The invention, in accordance with a preferred embodiment, provides an infrastructure including integrated tooling support that assists administrators during the creation of correlation models for service environments. Furthermore, this infrastructure preferably automates complex tasks (such as the customization of correlation models) in order to fulfil specific customer requirements as well as to enable the deployment of a correlation model into a management infrastructure.

Overview

Described herein is a tooling infrastructure (see FIG. 3) that assists [A] in the creation of correlation models, [B] in the customization of correlation models and [C] in the deployment of correlation models into a management infrastructure.

An editor tool takes the description of a service environment, in the form of an SET topology tree 300, as an input and extracts all the information that is valuable for managing the system.

Note, not all the information in the SET is necessarily valuable for management purposes. An SET is typically defined in an XML-based language with specific elements denoted by < >. The editor is primed with which elements to look for—for example <serviceData>; <operations> etc.

The extracted information is then provided 200 to a correlation model template editor 310 for the creation 210 of a Correlation Model Template (CMT) 320. This CMT is a generic description of how a certain type of service environment (e.g. a secure web server environment) is to be managed. Several parts within the CMT are preferably left variable and this makes it possible to later produce a customized correlation model definition in accordance with the needs of a specific customer. (Note, this does not have to be the case.) For example, thresholds that define when resources are to be added to or removed from the service environment are left blank. These blanks will then be filled in later according to customer SLAs 350 and/or provider policies 340.

Customer A might, for example, have an SLA for a high-performance web service environment. Hence A's correlation model defines thresholds which ensure high performance. Customer B, on the other hand, might have an SLA for a lower-performance environment that allows larger system response times. Customer B's threshold can thus be more tolerant of lower performance.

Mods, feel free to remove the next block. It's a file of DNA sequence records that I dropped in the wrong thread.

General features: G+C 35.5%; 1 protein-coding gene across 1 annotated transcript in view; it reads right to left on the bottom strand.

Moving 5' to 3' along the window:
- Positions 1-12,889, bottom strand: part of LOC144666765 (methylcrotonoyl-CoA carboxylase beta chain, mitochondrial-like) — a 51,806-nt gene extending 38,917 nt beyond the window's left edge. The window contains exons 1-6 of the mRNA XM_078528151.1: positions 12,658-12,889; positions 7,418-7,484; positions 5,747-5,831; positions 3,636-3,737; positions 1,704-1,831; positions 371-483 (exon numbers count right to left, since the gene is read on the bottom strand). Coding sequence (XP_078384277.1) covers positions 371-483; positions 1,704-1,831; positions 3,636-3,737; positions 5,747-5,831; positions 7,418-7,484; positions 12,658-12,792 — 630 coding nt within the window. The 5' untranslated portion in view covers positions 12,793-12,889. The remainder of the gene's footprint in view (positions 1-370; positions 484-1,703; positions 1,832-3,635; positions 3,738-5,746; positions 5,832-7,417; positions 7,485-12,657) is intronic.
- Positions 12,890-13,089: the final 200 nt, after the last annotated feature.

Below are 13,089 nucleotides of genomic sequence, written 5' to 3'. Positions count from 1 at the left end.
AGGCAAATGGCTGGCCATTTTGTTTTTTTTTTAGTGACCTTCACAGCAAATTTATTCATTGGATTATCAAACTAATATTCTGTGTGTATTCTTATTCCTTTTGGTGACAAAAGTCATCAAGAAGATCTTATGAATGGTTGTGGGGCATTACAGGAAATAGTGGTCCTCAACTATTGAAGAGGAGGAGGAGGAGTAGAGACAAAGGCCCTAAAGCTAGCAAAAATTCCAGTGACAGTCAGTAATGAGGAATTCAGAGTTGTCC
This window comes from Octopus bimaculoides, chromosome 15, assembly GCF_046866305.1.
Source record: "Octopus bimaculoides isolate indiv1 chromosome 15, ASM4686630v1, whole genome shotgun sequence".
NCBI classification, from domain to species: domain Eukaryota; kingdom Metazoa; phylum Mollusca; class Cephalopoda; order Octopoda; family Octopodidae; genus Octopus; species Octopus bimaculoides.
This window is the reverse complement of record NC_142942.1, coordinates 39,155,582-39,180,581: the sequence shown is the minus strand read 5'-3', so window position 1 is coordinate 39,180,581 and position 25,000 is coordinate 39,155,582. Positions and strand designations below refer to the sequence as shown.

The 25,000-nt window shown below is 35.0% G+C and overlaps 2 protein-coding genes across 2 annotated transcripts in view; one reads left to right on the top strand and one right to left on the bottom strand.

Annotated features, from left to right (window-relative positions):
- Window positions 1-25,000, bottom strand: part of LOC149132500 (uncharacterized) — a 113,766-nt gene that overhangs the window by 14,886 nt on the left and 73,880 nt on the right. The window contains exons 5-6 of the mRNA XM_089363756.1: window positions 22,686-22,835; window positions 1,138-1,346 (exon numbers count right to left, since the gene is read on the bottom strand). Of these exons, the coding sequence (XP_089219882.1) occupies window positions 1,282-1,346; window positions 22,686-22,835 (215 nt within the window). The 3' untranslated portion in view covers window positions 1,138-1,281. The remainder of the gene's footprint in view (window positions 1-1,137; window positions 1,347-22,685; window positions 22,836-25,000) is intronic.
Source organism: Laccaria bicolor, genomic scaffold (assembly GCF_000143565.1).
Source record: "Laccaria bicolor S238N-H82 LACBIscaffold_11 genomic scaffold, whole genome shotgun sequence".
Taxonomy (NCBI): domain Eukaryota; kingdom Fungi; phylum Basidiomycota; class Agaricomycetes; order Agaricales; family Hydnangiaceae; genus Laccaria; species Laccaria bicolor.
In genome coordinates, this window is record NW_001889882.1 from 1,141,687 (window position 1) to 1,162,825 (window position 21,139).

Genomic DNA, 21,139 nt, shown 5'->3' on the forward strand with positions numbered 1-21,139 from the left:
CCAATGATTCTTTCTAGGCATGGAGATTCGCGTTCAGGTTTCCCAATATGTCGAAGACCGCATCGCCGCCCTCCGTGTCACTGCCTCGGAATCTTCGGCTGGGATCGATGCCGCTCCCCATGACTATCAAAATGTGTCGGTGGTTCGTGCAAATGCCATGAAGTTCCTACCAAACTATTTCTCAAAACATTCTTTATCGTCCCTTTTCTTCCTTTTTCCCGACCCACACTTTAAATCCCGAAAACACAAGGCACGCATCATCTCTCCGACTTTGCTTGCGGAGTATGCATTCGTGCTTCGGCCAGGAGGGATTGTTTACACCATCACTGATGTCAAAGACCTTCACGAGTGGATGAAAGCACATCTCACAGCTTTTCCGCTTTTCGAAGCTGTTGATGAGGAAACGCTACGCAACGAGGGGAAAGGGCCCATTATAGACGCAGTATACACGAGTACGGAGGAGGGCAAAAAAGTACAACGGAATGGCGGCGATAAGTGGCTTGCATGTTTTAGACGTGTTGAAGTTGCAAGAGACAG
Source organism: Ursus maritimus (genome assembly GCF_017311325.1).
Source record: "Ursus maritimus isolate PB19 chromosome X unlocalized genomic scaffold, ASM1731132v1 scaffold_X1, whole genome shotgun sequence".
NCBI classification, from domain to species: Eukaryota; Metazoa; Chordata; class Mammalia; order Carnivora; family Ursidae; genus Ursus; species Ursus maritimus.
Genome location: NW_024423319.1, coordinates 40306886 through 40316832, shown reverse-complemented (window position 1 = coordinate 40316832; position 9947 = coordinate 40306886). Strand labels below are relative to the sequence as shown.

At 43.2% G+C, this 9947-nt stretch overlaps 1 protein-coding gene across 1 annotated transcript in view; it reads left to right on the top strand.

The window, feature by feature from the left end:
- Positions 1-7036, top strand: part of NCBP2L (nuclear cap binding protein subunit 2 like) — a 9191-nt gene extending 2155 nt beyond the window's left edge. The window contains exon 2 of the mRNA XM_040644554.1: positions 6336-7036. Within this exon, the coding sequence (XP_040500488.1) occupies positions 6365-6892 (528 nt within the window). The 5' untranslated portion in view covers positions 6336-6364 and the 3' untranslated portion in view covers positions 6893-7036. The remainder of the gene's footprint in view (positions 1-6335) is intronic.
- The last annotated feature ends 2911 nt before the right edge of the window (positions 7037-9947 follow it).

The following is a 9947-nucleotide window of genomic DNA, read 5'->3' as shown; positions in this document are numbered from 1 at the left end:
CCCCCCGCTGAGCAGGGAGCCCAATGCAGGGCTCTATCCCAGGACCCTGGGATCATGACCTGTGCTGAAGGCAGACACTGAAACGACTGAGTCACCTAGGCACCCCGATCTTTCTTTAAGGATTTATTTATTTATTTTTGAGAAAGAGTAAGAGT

The CMT 320 created using the CMT Editor 310 is then input 220 into a Correlation Model Definition Composer 330, which fills in all the variable parts of the CMT and creates 240 a Correlation Model Definition 360 (CMD) for a specific service environment of a specific customer.

This CMD preferably makes it possible for the service environment to be managed in such a way so as to fulfil specific policies and SLAs. These policies 340 and SLAs 350 are also taken as input 230 by the CMD Composer 330 and are used to fill in the variable parts of the CMT 320.

In addition to the CMD, the Composer 330 also creates 250 workflows 380 that are later used 290 for instantiating 270 the CMD as a correlation model instance in a specific correlation (management) infrastructure 390. (Within such an infrastructure sits a resource management system which uses an correlation model instance to manage certain resources defined therein.)

An instantiated correlation model provides the correlation infrastructure with information as to which resources under the control of the infrastructure should be managed and how they should be managed. The correlation infrastructure knows how to interpret such information.

Note, it is possible to instantiate many correlation models based on the same CMD. For example, one might be associated with customer A, whilst another is associated with customer B.

The correlation infrastructure 390 is thus able to manage 395 the resources 400 of a service environment according to an instantiated correlation model.

Furthermore, the CMD Composer 330 can be used to create CMD deltas 370 in the case that a customer's SLAs or provider policies change during the runtime of a service environment. If, for example, an SLA changes, the variable parts of a CMT will be filled in differently. These deltas to the original CMD are created by the Composer and can be applied, via the correlation infrastructure 280, to an instantiated correlation model without interrupting the operation of a customer's service environment.

Note, it will however be appreciated that such functionality may not exist just within the CMD Composer 330—there may, for example, be separate tool(s) for the creation of CMD deltas and workflows. It is however preferably that this functionality is contained within the CMD Composer—see later.

The operation of the present invention will now be described in more detail.